Oddly enough, our over 50 year old Frost King freezer is twice as efficient as our 2009 Amana freezer. They’re both chest freezers of the same size and both used the same way in the same location. The Frost King uses half as much energy as the Amana. It also has run trouble free for longer than I’ve been alive.

Outdoors: 9°F/-11°F Sunny
Tiny Cottage: 64°F/60°F

Daily Spark: Dive in slowly.

About Walter Jeffries

Tinker, Tailor...
This entry was posted in Uncategorized and tagged . Bookmark the permalink.

9 Responses to Freezer Shuffle

  1. Edmund Brown says:

    Does the spreader on the 3 pt hitch work? My dad works for the town and they were going to throw out a spreader of almost precisely that size. I got it instead of the garbage… the motor is frozen, and it ran off the truck alternator… so I’m wondering whether to just get a new motor and wire it to a battery I put up on my tractor’s fender, or to practice my welding and rig up a PTO spinner.

    • Very well. It’s a Hurd off the PTO. We’ve sheared a pin twice in four years. Dang hard to get at to replace. It saves a lot of time and makes the sand go further so we use less sand than when we used to spread it by hand which has about paid for the spreader.

  2. Pam R. says:

    We currently have 4 chest freezers ranging from 25 cu.ft (bought in Sept 2014) to 18 cu. ft. (bought in 1984). I counted all the “freezers” on the farm and there were 8: the 4 already mentioned, 1 dead 23 cu.ft. we use for grain storage, and 3 fridge freezers ranging from the 1 sq. ft cubby in a dorm size fridge to full size top freezers. Except for the dorm one, all are full. Good thing we have PV panels… And that’s not mentioning the 10′ x 10′ cold room, which only runs a couple months a year….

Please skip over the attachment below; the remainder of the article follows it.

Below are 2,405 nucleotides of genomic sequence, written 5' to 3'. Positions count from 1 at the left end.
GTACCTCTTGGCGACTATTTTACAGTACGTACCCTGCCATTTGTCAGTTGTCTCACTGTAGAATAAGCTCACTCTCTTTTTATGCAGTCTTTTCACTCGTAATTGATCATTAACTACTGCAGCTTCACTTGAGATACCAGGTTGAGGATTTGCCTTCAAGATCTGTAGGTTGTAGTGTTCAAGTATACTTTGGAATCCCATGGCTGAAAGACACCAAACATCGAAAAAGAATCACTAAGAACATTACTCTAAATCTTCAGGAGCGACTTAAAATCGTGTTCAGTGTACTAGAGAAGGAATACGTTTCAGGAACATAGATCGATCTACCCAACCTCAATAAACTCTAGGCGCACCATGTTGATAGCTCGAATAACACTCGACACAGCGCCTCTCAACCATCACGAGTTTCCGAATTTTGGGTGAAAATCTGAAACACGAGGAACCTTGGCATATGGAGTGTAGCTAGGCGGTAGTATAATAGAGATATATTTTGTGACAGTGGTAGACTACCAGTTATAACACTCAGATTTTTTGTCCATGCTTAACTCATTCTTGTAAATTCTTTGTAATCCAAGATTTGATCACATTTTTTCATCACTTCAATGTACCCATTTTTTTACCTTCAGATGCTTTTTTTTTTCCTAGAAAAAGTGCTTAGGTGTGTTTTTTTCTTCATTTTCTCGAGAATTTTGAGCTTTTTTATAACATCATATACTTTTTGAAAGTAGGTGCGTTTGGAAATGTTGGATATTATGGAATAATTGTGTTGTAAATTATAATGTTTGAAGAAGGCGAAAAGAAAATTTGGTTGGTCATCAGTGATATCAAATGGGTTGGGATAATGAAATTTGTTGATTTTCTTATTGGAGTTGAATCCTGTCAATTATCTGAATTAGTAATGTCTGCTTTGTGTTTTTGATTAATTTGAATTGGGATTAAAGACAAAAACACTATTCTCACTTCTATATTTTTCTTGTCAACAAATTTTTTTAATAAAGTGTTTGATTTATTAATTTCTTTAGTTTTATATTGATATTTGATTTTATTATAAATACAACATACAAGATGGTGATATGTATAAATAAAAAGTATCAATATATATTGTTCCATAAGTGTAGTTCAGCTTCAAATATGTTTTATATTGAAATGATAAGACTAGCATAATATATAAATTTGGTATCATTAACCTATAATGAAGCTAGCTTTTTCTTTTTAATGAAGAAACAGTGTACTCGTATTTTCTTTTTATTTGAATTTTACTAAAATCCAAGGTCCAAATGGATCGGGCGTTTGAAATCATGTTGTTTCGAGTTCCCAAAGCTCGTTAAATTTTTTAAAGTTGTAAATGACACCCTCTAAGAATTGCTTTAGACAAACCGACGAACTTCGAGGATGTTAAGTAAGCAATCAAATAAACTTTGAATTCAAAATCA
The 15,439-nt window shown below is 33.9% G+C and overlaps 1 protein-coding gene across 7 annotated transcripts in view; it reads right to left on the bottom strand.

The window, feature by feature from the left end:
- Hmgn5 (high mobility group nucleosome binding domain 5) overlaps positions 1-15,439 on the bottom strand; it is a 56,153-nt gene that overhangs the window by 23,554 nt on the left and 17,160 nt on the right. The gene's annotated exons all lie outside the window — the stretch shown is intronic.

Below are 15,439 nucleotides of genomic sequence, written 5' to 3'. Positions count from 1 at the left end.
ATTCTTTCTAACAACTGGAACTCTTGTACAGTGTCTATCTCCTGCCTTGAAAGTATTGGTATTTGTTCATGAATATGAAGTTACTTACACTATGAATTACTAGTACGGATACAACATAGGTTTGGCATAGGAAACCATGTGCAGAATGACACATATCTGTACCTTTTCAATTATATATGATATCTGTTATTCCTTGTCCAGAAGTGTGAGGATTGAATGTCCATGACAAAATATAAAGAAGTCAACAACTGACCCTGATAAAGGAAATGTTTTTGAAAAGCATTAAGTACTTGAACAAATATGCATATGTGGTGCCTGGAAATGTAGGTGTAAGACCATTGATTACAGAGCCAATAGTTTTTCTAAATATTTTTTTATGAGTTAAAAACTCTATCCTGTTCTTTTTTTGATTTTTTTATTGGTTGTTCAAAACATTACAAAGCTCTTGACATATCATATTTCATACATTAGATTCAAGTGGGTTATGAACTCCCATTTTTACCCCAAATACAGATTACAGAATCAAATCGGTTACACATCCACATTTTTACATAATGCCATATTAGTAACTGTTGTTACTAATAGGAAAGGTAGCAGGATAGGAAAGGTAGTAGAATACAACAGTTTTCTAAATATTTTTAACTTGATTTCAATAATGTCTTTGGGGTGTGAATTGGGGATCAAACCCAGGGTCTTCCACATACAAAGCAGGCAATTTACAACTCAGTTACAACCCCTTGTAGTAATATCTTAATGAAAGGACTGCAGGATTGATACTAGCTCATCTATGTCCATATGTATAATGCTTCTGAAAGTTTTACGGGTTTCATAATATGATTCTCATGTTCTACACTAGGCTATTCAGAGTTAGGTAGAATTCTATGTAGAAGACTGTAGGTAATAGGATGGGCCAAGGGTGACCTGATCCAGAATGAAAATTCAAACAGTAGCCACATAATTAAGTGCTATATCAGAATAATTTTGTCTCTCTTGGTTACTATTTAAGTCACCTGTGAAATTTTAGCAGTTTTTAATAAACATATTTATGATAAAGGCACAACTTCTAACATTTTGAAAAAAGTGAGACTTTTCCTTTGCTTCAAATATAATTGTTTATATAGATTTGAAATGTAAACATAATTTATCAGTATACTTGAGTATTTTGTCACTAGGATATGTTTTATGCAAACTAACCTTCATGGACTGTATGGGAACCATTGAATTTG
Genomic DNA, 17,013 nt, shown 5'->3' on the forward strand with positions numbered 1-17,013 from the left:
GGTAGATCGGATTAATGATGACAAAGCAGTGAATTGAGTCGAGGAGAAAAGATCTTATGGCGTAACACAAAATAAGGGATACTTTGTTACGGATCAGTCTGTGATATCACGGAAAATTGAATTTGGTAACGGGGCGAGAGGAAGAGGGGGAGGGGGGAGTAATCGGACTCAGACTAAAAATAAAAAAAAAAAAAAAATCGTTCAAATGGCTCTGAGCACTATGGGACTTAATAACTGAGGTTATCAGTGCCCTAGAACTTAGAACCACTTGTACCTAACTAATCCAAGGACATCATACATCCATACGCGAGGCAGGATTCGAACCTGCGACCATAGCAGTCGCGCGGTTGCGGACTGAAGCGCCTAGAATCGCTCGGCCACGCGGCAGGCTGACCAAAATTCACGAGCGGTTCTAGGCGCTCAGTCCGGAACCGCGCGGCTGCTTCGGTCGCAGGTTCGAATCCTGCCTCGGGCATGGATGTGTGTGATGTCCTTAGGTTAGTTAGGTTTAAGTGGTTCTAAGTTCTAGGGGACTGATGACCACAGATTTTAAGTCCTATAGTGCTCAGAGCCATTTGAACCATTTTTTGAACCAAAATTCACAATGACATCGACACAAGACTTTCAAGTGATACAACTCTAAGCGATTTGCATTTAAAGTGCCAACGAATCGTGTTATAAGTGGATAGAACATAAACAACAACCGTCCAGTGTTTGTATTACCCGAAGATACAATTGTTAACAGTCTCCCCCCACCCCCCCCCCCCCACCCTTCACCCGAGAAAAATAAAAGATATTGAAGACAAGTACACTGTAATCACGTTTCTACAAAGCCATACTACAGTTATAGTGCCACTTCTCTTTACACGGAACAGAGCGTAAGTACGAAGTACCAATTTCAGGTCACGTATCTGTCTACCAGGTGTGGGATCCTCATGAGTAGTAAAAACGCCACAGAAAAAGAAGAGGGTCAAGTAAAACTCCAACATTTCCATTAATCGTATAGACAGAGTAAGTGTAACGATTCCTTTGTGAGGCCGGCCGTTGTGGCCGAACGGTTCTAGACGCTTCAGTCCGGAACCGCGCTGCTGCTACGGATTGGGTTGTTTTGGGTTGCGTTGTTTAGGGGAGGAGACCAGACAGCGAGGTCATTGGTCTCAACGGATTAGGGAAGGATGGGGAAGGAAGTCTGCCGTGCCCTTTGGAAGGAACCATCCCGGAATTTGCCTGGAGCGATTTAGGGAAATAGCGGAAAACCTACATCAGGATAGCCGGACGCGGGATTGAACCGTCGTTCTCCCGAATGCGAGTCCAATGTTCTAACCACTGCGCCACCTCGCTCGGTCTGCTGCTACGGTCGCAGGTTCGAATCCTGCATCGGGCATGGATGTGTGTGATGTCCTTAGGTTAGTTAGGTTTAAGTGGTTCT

3. Dawn Carroll says:

    The other thing that is good about manual defrosting units is that the meat is much less inclined to get freezer burnt. My manual defrost upright freezer keeps foods freezer burnt free whereas my refrigerator freezer unit will freezer burn frozen foods. I keep foods that I will use up quicker in that unit.
    I also have had a few good sale persons tell me that a manual defrost is better for food storage due to the freezer burn issue.

    • Exactly. This is because the product is kept at a low temperature rather than fluctuating with the ice melt cycle. Ice melts above the melt point of meat so each time the auto-defrost cycle runs it thaws the surface of the meat and then refreezes it destroying cells which causes freezer burn.